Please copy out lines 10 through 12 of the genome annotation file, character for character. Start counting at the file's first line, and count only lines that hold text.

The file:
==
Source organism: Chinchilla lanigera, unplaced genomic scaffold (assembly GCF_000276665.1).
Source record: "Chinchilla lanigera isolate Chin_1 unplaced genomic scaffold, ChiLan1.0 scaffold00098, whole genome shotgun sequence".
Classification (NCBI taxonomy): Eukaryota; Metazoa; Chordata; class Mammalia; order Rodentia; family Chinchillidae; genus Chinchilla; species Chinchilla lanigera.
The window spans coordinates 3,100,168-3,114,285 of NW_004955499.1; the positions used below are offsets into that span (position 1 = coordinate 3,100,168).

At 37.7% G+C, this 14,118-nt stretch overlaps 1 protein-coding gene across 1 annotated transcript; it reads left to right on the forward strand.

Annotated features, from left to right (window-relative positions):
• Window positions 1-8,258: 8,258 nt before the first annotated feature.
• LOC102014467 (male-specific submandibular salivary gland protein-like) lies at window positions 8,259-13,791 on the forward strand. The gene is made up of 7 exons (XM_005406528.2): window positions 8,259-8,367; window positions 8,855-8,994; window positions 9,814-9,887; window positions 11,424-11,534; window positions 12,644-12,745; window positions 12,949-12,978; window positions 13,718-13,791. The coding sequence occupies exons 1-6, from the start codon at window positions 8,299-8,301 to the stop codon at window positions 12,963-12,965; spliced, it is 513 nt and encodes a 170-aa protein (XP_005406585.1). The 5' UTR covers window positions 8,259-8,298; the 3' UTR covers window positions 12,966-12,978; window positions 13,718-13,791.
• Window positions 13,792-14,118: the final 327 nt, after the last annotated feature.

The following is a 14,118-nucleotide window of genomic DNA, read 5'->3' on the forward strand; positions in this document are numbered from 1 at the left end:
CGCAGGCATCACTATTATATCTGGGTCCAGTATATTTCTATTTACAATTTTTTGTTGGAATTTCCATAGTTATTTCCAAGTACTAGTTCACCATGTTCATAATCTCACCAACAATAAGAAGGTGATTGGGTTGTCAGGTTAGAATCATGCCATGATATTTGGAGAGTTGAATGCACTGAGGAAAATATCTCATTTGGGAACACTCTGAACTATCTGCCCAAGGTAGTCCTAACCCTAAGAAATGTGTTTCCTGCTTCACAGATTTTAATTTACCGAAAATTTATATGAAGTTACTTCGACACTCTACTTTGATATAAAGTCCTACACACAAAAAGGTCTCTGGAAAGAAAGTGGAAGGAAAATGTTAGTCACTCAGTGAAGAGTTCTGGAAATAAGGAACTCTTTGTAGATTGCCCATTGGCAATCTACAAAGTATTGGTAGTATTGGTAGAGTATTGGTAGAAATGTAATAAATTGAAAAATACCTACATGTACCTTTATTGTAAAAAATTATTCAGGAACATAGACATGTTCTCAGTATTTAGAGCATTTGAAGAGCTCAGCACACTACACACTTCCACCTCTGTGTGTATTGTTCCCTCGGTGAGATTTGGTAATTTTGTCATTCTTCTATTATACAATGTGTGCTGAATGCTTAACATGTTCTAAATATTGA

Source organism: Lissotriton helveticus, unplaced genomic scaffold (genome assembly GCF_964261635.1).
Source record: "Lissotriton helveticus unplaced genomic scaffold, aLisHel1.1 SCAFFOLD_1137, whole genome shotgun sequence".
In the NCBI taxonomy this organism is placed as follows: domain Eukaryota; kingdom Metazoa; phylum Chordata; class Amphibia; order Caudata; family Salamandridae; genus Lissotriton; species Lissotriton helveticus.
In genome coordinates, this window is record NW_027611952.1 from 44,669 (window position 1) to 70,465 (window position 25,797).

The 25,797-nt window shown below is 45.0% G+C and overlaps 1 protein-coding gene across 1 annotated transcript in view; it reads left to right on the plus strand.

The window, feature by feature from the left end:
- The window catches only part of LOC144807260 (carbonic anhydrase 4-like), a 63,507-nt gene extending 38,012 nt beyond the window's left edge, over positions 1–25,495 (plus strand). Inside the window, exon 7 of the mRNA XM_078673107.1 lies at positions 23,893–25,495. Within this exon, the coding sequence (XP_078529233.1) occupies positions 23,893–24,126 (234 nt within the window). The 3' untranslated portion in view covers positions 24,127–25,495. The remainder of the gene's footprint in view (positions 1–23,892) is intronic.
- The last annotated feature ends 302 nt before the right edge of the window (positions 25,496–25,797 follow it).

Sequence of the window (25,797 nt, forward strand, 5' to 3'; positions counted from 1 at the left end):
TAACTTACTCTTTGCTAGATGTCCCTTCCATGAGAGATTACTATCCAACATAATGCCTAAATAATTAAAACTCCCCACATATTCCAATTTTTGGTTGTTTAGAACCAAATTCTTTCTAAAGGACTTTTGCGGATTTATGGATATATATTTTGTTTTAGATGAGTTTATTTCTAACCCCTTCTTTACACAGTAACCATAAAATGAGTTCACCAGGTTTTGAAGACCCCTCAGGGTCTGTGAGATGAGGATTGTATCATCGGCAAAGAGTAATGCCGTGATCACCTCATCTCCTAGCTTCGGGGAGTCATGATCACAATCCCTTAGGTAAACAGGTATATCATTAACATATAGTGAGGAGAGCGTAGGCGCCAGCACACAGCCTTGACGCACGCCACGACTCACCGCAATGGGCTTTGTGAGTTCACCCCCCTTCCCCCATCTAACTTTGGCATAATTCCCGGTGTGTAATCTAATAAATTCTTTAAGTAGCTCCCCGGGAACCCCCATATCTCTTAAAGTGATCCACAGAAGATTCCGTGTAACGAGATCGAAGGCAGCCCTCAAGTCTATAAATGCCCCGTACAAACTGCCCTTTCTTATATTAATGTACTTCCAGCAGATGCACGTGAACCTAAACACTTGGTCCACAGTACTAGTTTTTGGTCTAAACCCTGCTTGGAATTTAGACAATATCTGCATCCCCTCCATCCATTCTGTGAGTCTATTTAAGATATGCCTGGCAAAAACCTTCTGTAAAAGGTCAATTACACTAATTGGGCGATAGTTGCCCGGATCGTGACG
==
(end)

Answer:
The following is a 14,118-nucleotide window of genomic DNA, read 5'->3' on the forward strand; positions in this document are numbered from 1 at the left end:
CGCAGGCATCACTATTATATCTGGGTCCAGTATATTTCTATTTACAATTTTTTGTTGGAATTTCCATAGTTATTTCCAAGTACTAGTTCACCATGTTCATAATCTCACCAACAATAAGAAGGTGATTGGGTTGTCAGGTTAGAATCATGCCATGATATTTGGAGAGTTGAATGCACTGAGGAAAATATCTCATTTGGGAACACTCTGAACTATCTGCCCAAGGTAGTCCTAACCCTAAGAAATGTGTTTCCTGCTTCACAGATTTTAATTTACCGAAAATTTATATGAAGTTACTTCGACACTCTACTTTGATATAAAGTCCTACACACAAAAAGGTCTCTGGAAAGAAAGTGGAAGGAAAATGTTAGTCACTCAGTGAAGAGTTCTGGAAATAAGGAACTCTTTGTAGATTGCCCATTGGCAATCTACAAAGTATTGGTAGTATTGGTAGAGTATTGGTAGAAATGTAATAAATTGAAAAATACCTACATGTACCTTTATTGTAAAAAATTATTCAGGAACATAGACATGTTCTCAGTATTTAGAGCATTTGAAGAGCTCAGCACACTACACACTTCCACCTCTGTGTGTATTGTTCCCTCGGTGAGATTTGGTAATTTTGTCATTCTTCTATTATACAATGTGTGCTGAATGCTTAACATGTTCTAAATATTGA

Source organism: Lissotriton helveticus, unplaced genomic scaffold (genome assembly GCF_964261635.1).